“Poverty is not just a statistic; it’s the story of peoples’ lives. It’s really a description of people who don’t have enough to live on and don’t have enough to raise kids decently on. Its persistence is a severe constraint on economic growth and maybe even worse, it is a profound constraint on social mobility.”
These were the words spoken by the 42nd president of the United States and founder of the Clinton Foundation, the Honorable Bill Clinton, in his keynote address at The Hamilton Project’s two-day summit, Addressing America’s Poverty Crisis.
In the introduction to a new volume of papers released on June 19, The Hamilton Project reported that “15% of Americans are in poverty, and many individuals and families weave in and out of poverty” which “threatens our nation with the prospect of a permanent class of individuals who are unable to contribute productively to and benefit from a thriving economy.”
As “childhood poverty often means growing up without the advantages of a stable home, high-quality schools, or consistent nutrition” and “adults in poverty are often hampered by inadequate skills and education, leading to limited wages and job opportunities,” The Hamilton Project explained that “the social and economic costs of poverty remain as real as ever and threaten to undermine the nation’s social fabric and economic future.” Moreover, one particular concern is that “children born into deprivation will live their lives stuck in a perpetual poverty trap.”
In his keynote remarks, President Clinton emphasized that “when we address poverty, we’re really talking about a piece of America’s quilt, something that belongs to all of us.” He stressed the importance of policy and collective effort to combat poverty, explaining that “it’s about the collective viability as a nation, and not just economically, but also socially, even morally” in order to “develop our human potential.” As such, “we should be working together for a country with more shared opportunities, shared prosperity, assuming more shared responsibilities.”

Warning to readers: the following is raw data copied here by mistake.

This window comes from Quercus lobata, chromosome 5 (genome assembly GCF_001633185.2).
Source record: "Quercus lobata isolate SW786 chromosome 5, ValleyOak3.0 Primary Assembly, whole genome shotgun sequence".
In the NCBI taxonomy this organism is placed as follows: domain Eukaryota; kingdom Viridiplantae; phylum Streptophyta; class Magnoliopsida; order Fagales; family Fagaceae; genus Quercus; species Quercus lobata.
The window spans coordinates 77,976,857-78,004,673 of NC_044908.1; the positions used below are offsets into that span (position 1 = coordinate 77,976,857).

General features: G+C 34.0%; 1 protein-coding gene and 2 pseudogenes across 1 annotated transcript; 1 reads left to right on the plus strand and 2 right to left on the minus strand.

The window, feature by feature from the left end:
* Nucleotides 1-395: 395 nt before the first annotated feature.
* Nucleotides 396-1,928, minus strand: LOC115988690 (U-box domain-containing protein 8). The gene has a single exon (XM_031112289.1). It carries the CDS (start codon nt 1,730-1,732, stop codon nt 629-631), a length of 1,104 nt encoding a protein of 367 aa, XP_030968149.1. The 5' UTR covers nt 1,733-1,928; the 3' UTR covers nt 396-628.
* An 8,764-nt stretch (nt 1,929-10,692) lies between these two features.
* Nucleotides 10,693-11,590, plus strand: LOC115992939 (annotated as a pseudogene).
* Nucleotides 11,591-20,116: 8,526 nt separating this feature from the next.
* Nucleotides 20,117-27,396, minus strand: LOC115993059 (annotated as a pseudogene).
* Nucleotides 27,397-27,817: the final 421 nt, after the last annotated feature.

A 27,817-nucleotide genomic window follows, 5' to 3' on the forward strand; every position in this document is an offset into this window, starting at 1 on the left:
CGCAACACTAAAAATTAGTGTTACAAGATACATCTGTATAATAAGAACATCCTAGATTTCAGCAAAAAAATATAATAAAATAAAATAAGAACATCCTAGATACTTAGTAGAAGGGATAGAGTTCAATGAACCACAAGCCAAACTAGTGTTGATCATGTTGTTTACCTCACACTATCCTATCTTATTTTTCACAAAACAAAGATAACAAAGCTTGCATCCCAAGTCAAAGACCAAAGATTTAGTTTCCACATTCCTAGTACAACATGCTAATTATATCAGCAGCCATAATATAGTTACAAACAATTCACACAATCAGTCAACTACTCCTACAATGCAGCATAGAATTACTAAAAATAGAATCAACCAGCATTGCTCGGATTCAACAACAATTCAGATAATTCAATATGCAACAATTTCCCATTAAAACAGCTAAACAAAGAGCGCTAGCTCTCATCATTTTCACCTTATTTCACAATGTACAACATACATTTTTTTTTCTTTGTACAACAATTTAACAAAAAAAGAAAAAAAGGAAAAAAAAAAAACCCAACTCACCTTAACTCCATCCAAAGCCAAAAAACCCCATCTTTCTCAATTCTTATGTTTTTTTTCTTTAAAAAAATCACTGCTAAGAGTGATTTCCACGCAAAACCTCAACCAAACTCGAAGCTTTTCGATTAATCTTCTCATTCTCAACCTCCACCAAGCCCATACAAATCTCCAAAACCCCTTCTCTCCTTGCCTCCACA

President Clinton wove anecdotes, experience, and policy together in his discussion to address the topic of poverty. He enumerated several important points that policy makers and individuals considering poverty must keep in mind:
- “Intelligence and effort, the willingness to work, and dreams are pretty well evenly distributed throughout the world.” However, as President Clinton points out, “what are not evenly distributed are opportunities, preparation, and the supportive environment necessary to succeed.”
- “There is no silver bullet” that will solve the problem of poverty. President Clinton explains that “no one policy, no new bright idea, no new technology alone can deal with this.”
- The fight against poverty will require participation from every segment of society. As President Clinton pointed out, “there is a mountain of social science evidence that shows that when people work together in diverse groups, they make better decisions than when geniuses act alone.”
- “We should listen to poor people and look at their surroundings” as “poverty has many faces and unheard voices.” President Clinton stresses that those in poverty “need not be patronized. They don’t want entitlements. What they really want is empowerment, and we need to give them policies that provide that.”
- “Culture matters.” President Clinton lauds various companies whose intrinsic culture has shaped not only their success but the wellbeing of their employees.
- “Government has a significant role to play in all this, and it has to play it.” President Clinton made reference to many influential government policies from the past and described their positive impact on society. These examples served to convince the audience that “we can do this. There is really no excuse for the neglect we have shown, especially to our children. We can do this, and it isn’t that expensive.”
Offering praise, support, and suggestions, President Clinton also spoke directly in response to several of the policy measures featured in The Hamilton Project’s collection. Among his comments, the former president emphasized the need to increase student retention, increase accessibility of college to those from underprivileged backgrounds, and to “incentivize universities to hold down costs.” He also suggested coordinating the efforts of non-profit anti-poverty organizations “so as to amplify the combined impact of them.”
President Clinton concluded his address by stating that “we should try to create a world in which everyone can be proud to pay taxes because they have good incomes, and they can take care of their kids, and they know what the money's buying — and it's buying a return of the American dream.”